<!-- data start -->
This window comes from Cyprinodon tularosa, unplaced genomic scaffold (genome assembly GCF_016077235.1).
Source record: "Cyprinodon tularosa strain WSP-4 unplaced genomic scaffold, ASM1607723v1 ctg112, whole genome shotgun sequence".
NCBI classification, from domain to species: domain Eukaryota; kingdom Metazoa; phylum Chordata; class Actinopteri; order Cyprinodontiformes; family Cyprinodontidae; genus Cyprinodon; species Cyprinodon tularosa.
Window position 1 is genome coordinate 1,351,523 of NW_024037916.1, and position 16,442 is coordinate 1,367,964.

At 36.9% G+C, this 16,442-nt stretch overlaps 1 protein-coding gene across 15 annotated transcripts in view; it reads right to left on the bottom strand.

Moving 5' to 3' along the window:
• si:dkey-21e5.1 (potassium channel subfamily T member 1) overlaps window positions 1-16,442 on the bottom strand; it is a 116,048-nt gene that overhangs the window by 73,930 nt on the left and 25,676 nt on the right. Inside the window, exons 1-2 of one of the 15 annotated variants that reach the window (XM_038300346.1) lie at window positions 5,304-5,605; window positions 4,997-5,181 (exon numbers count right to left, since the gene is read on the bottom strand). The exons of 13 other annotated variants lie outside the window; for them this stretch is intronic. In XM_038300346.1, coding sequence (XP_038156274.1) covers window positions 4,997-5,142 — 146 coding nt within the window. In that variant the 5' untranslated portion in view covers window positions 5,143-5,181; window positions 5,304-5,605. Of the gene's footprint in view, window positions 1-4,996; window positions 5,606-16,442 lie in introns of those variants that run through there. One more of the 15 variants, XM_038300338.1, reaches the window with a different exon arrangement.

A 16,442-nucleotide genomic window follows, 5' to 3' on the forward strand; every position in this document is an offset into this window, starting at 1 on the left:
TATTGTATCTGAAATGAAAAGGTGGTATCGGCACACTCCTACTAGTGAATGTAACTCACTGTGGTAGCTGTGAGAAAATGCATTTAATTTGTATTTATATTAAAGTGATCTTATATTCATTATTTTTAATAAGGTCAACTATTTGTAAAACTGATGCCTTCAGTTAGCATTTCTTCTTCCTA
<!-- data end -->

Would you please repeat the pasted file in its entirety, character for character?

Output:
This window comes from Cyprinodon tularosa, unplaced genomic scaffold (genome assembly GCF_016077235.1).
Source record: "Cyprinodon tularosa strain WSP-4 unplaced genomic scaffold, ASM1607723v1 ctg112, whole genome shotgun sequence".
NCBI classification, from domain to species: domain Eukaryota; kingdom Metazoa; phylum Chordata; class Actinopteri; order Cyprinodontiformes; family Cyprinodontidae; genus Cyprinodon; species Cyprinodon tularosa.
Window position 1 is genome coordinate 1,351,523 of NW_024037916.1, and position 16,442 is coordinate 1,367,964.

At 36.9% G+C, this 16,442-nt stretch overlaps 1 protein-coding gene across 15 annotated transcripts in view; it reads right to left on the bottom strand.

Moving 5' to 3' along the window:
• si:dkey-21e5.1 (potassium channel subfamily T member 1) overlaps window positions 1-16,442 on the bottom strand; it is a 116,048-nt gene that overhangs the window by 73,930 nt on the left and 25,676 nt on the right. Inside the window, exons 1-2 of one of the 15 annotated variants that reach the window (XM_038300346.1) lie at window positions 5,304-5,605; window positions 4,997-5,181 (exon numbers count right to left, since the gene is read on the bottom strand). The exons of 13 other annotated variants lie outside the window; for them this stretch is intronic. In XM_038300346.1, coding sequence (XP_038156274.1) covers window positions 4,997-5,142 — 146 coding nt within the window. In that variant the 5' untranslated portion in view covers window positions 5,143-5,181; window positions 5,304-5,605. Of the gene's footprint in view, window positions 1-4,996; window positions 5,606-16,442 lie in introns of those variants that run through there. One more of the 15 variants, XM_038300338.1, reaches the window with a different exon arrangement.

A 16,442-nucleotide genomic window follows, 5' to 3' on the forward strand; every position in this document is an offset into this window, starting at 1 on the left:
TATTGTATCTGAAATGAAAAGGTGGTATCGGCACACTCCTACTAGTGAATGTAACTCACTGTGGTAGCTGTGAGAAAATGCATTTAATTTGTATTTATATTAAAGTGATCTTATATTCATTATTTTTAATAAGGTCAACTATTTGTAAAACTGATGCCTTCAGTTAGCATTTCTTCTTCCTA